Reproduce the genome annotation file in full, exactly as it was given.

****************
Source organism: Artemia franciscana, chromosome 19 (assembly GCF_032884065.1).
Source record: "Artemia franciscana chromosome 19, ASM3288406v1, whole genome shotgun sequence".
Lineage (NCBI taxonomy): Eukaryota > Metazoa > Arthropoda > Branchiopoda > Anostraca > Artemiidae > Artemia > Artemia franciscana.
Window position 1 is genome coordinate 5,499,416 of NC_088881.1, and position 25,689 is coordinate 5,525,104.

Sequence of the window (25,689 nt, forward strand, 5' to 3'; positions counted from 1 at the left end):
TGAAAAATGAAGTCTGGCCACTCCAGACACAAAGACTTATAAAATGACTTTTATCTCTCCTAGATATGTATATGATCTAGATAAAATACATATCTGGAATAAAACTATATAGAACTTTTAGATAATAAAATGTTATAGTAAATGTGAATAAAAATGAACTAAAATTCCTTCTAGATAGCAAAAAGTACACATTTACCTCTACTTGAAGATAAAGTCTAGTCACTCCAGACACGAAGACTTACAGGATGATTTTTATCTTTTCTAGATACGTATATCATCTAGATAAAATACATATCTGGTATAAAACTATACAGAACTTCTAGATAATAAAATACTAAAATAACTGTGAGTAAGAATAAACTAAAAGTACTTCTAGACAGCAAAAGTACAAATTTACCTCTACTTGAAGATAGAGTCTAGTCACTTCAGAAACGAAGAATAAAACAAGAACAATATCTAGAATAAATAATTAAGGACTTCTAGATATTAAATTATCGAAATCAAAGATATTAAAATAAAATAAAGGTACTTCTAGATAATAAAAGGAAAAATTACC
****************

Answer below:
Source organism: Artemia franciscana, chromosome 19 (assembly GCF_032884065.1).
Source record: "Artemia franciscana chromosome 19, ASM3288406v1, whole genome shotgun sequence".
Lineage (NCBI taxonomy): Eukaryota > Metazoa > Arthropoda > Branchiopoda > Anostraca > Artemiidae > Artemia > Artemia franciscana.
Window position 1 is genome coordinate 5,499,416 of NC_088881.1, and position 25,689 is coordinate 5,525,104.

Sequence of the window (25,689 nt, forward strand, 5' to 3'; positions counted from 1 at the left end):
TGAAAAATGAAGTCTGGCCACTCCAGACACAAAGACTTATAAAATGACTTTTATCTCTCCTAGATATGTATATGATCTAGATAAAATACATATCTGGAATAAAACTATATAGAACTTTTAGATAATAAAATGTTATAGTAAATGTGAATAAAAATGAACTAAAATTCCTTCTAGATAGCAAAAAGTACACATTTACCTCTACTTGAAGATAAAGTCTAGTCACTCCAGACACGAAGACTTACAGGATGATTTTTATCTTTTCTAGATACGTATATCATCTAGATAAAATACATATCTGGTATAAAACTATACAGAACTTCTAGATAATAAAATACTAAAATAACTGTGAGTAAGAATAAACTAAAAGTACTTCTAGACAGCAAAAGTACAAATTTACCTCTACTTGAAGATAGAGTCTAGTCACTTCAGAAACGAAGAATAAAACAAGAACAATATCTAGAATAAATAATTAAGGACTTCTAGATATTAAATTATCGAAATCAAAGATATTAAAATAAAATAAAGGTACTTCTAGATAATAAAAGGAAAAATTACC